Play Live Radio
Next Up:
Available On Air Stations

Obama Needs Support From Congress, Country


This land is also Cokie Roberts' land. She joins us every Monday morning for analysis, and she's with us once again. Cokie, good morning.

COKIE ROBERTS: And you admit you're really singing right now.


INSKEEP: We'll sing, we'll sing right after the break. In about four minutes, you and I can sing. Right off air - off air, we should stress.

ROBERTS: Off air.

INSKEEP: Exactly. OK, so the real work starts tomorrow. President-elect Obama becomes President Obama. And I suppose we should remember amid all this celebration, this is a guy who won with 52 percent of the vote. How broad is his support?

ROBERTS: Almost 80 percent of the people saying that they like him. Similarly, his political approval is way up there; two-thirds give him - you know, pass the Goldilocks test, saying that his ideology is about- just right, not too liberal , not too conservative. And in the New York Times-CBS poll, almost 80 percent say they're optimistic about Obama's presidency.

INKEEP: Well now, Cokie, does that mean if you've got millions of people - if those polls are right - millions of people who didn't vote for the guy, who now support him just a couple of months later, does that mean he's been successful in reaching out to conservatives and other kinds of voters?

ROBERTS: But look, it's also true, Steve, that people are terrified about the economy. I mean, both polls show huge numbers saying the economy is bad, close to 100 percent - in the 90s in both. And 80 percent say it's worse than it was five years ago. So these people are ready to give Obama the benefit of the doubt on just about anything at this point.

INSKEEP: Does the president-elect have a benefit now that he will not have in six months or a year? Meaning, that if people are thinking about whether they approve of him or not, they compare him with President Bush, with whom many people disagree?

ROBERTS: Also, people are saying his place in history will be poor. Fifty-eight percent in the ABC poll believe he will be rated as an average or poor president. And he's the only recent president to be that high. Carter was about 46 percent. Compare it with George Bush's father, at 12 percent saying that. So that definitely makes Obama's task easier.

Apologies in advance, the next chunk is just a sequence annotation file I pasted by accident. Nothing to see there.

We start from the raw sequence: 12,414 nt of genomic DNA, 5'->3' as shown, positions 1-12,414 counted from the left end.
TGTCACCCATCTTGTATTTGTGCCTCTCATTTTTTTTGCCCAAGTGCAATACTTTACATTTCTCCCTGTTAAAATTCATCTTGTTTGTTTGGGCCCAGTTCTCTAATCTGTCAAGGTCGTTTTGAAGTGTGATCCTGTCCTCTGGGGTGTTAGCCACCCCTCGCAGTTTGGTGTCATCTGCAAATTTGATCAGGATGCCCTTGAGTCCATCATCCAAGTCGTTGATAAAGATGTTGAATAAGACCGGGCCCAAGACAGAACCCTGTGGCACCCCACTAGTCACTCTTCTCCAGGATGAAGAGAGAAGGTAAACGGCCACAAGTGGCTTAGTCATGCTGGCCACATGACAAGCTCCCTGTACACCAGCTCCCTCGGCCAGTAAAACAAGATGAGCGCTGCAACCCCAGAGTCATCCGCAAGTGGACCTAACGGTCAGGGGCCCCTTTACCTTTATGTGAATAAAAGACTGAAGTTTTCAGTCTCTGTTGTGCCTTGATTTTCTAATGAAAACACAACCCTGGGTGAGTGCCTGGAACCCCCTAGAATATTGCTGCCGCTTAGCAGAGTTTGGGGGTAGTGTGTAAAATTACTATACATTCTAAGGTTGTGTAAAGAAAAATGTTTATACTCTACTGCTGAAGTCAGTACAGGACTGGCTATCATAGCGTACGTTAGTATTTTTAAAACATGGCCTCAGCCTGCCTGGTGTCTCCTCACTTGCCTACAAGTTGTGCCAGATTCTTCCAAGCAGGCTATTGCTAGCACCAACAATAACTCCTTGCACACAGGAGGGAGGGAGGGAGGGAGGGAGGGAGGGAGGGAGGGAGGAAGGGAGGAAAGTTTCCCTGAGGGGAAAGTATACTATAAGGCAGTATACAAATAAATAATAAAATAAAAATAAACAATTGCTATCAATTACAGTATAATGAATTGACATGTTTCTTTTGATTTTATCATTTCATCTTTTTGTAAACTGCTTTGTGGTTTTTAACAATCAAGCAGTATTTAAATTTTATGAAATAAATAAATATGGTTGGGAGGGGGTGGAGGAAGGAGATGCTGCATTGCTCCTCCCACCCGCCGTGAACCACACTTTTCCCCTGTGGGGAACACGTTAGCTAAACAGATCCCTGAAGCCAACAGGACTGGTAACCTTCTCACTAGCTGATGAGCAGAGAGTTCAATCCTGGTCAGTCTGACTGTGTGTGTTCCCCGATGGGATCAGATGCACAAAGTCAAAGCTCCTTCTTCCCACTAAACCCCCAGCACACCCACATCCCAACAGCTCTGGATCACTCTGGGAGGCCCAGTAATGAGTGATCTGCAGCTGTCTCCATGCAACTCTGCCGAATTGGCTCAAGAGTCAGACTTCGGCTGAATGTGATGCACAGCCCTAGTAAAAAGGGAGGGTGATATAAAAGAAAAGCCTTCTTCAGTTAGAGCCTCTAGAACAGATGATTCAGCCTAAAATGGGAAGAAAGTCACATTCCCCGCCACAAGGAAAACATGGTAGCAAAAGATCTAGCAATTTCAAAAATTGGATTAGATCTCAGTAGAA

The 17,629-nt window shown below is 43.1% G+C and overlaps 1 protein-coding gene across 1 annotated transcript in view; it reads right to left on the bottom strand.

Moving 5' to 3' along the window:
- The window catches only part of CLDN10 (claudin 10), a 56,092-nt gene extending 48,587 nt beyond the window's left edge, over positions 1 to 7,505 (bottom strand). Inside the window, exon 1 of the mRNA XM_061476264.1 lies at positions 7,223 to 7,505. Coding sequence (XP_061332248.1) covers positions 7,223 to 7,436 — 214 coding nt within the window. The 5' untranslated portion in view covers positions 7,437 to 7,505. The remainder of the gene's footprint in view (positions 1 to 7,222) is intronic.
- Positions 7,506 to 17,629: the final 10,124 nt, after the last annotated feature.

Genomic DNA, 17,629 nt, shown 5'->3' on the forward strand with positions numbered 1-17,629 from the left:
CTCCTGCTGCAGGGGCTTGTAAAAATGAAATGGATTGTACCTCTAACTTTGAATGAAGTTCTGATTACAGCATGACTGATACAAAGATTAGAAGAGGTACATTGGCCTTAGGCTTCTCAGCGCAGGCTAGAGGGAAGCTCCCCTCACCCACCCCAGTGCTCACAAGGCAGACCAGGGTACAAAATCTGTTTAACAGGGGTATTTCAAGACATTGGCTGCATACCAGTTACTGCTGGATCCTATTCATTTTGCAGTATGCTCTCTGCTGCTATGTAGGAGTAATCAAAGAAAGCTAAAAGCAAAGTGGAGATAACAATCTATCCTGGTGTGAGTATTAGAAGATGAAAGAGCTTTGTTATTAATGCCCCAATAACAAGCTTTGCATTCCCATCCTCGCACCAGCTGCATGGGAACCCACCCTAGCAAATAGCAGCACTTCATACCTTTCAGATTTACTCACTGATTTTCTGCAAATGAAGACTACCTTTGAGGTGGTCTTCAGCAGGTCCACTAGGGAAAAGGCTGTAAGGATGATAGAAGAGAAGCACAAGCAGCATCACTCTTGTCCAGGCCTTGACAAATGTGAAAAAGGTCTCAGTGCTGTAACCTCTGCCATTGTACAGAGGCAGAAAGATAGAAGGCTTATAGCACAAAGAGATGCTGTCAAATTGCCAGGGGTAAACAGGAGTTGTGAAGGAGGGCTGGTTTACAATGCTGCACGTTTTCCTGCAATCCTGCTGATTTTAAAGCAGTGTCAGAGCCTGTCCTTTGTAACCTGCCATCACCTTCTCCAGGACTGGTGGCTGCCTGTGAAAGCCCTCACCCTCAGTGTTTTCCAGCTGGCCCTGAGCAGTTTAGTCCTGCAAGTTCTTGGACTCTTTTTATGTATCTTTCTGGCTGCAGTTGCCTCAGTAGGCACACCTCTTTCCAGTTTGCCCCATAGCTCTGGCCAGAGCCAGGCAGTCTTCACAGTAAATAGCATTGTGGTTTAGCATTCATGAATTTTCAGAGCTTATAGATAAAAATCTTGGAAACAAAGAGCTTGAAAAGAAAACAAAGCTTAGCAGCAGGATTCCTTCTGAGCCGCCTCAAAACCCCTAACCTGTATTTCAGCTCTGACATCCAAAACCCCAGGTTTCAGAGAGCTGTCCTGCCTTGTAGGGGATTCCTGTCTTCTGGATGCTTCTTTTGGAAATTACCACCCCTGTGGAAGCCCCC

INSKEEP: Although, let me ask about something else. Because, of course, just four years ago, President Bush was taking office for a second term. His party had control of Congress. He had a huge agenda he wanted to push through, and almost none of it got done. Is it likely that Barack Obama is in position to do better?

ROBERTS: More than 60 percent of the people say they're confident in him, compared to only 43 percent confident with the Democrats in Congress, only 29 percent with the Republicans in Congress. And the Republican identification, only 23 percent of the people are calling themselves Republican. That's one of the lowest in history. So they have to be very careful not to be seen as obstructionists. Especially after tomorrow, Steve, when Obama's likely to even get more approval.

INSKEEP: OK, thanks very much. That's NPR's Cokie Roberts. And of course, NPR News will be bringing you live coverage of tomorrow's presidential inauguration. You're listening to Morning Edition from NPR News. Transcript provided by NPR, Copyright NPR.

Cokie Roberts
Cokie Roberts was one of the 'Founding Mothers' of NPR who helped make that network one of the premier sources of news and information in this country. She served as a congressional correspondent at NPR for more than 10 years and later appeared as a commentator on Morning Edition. In addition to her work for NPR, Roberts was a political commentator for ABC News, providing analysis for all network news programming.
Steve Inskeep
Steve Inskeep is a host of NPR's Morning Edition, as well as NPR's morning news podcast Up First.